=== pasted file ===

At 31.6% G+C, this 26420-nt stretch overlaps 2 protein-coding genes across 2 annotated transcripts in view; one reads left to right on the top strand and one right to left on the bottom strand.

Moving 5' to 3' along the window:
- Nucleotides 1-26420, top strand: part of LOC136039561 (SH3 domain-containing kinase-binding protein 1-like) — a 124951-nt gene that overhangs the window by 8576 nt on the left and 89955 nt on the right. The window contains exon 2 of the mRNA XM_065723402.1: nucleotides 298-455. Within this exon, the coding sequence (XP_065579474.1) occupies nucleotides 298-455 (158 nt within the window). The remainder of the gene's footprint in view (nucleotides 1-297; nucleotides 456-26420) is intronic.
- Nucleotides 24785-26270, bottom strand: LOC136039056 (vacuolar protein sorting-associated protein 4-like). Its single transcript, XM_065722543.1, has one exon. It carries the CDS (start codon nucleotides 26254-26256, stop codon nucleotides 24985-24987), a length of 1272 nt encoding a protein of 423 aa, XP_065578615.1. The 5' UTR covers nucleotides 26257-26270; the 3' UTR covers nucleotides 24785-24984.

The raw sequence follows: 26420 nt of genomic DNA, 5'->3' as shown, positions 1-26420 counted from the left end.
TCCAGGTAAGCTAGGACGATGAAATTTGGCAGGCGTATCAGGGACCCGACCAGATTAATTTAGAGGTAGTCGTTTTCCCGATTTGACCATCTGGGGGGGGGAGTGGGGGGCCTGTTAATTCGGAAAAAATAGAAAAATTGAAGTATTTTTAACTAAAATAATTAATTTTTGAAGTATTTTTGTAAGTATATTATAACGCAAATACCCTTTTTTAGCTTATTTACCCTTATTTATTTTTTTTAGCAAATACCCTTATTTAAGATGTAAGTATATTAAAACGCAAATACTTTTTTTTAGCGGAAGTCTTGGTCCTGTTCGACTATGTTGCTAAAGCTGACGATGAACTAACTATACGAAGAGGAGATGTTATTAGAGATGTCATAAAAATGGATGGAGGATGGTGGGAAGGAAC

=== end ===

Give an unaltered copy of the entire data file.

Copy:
At 31.6% G+C, this 26420-nt stretch overlaps 2 protein-coding genes across 2 annotated transcripts in view; one reads left to right on the top strand and one right to left on the bottom strand.

Moving 5' to 3' along the window:
- Nucleotides 1-26420, top strand: part of LOC136039561 (SH3 domain-containing kinase-binding protein 1-like) — a 124951-nt gene that overhangs the window by 8576 nt on the left and 89955 nt on the right. The window contains exon 2 of the mRNA XM_065723402.1: nucleotides 298-455. Within this exon, the coding sequence (XP_065579474.1) occupies nucleotides 298-455 (158 nt within the window). The remainder of the gene's footprint in view (nucleotides 1-297; nucleotides 456-26420) is intronic.
- Nucleotides 24785-26270, bottom strand: LOC136039056 (vacuolar protein sorting-associated protein 4-like). Its single transcript, XM_065722543.1, has one exon. It carries the CDS (start codon nucleotides 26254-26256, stop codon nucleotides 24985-24987), a length of 1272 nt encoding a protein of 423 aa, XP_065578615.1. The 5' UTR covers nucleotides 26257-26270; the 3' UTR covers nucleotides 24785-24984.

The raw sequence follows: 26420 nt of genomic DNA, 5'->3' as shown, positions 1-26420 counted from the left end.
TCCAGGTAAGCTAGGACGATGAAATTTGGCAGGCGTATCAGGGACCCGACCAGATTAATTTAGAGGTAGTCGTTTTCCCGATTTGACCATCTGGGGGGGGGAGTGGGGGGCCTGTTAATTCGGAAAAAATAGAAAAATTGAAGTATTTTTAACTAAAATAATTAATTTTTGAAGTATTTTTGTAAGTATATTATAACGCAAATACCCTTTTTTAGCTTATTTACCCTTATTTATTTTTTTTAGCAAATACCCTTATTTAAGATGTAAGTATATTAAAACGCAAATACTTTTTTTTAGCGGAAGTCTTGGTCCTGTTCGACTATGTTGCTAAAGCTGACGATGAACTAACTATACGAAGAGGAGATGTTATTAGAGATGTCATAAAAATGGATGGAGGATGGTGGGAAGGAAC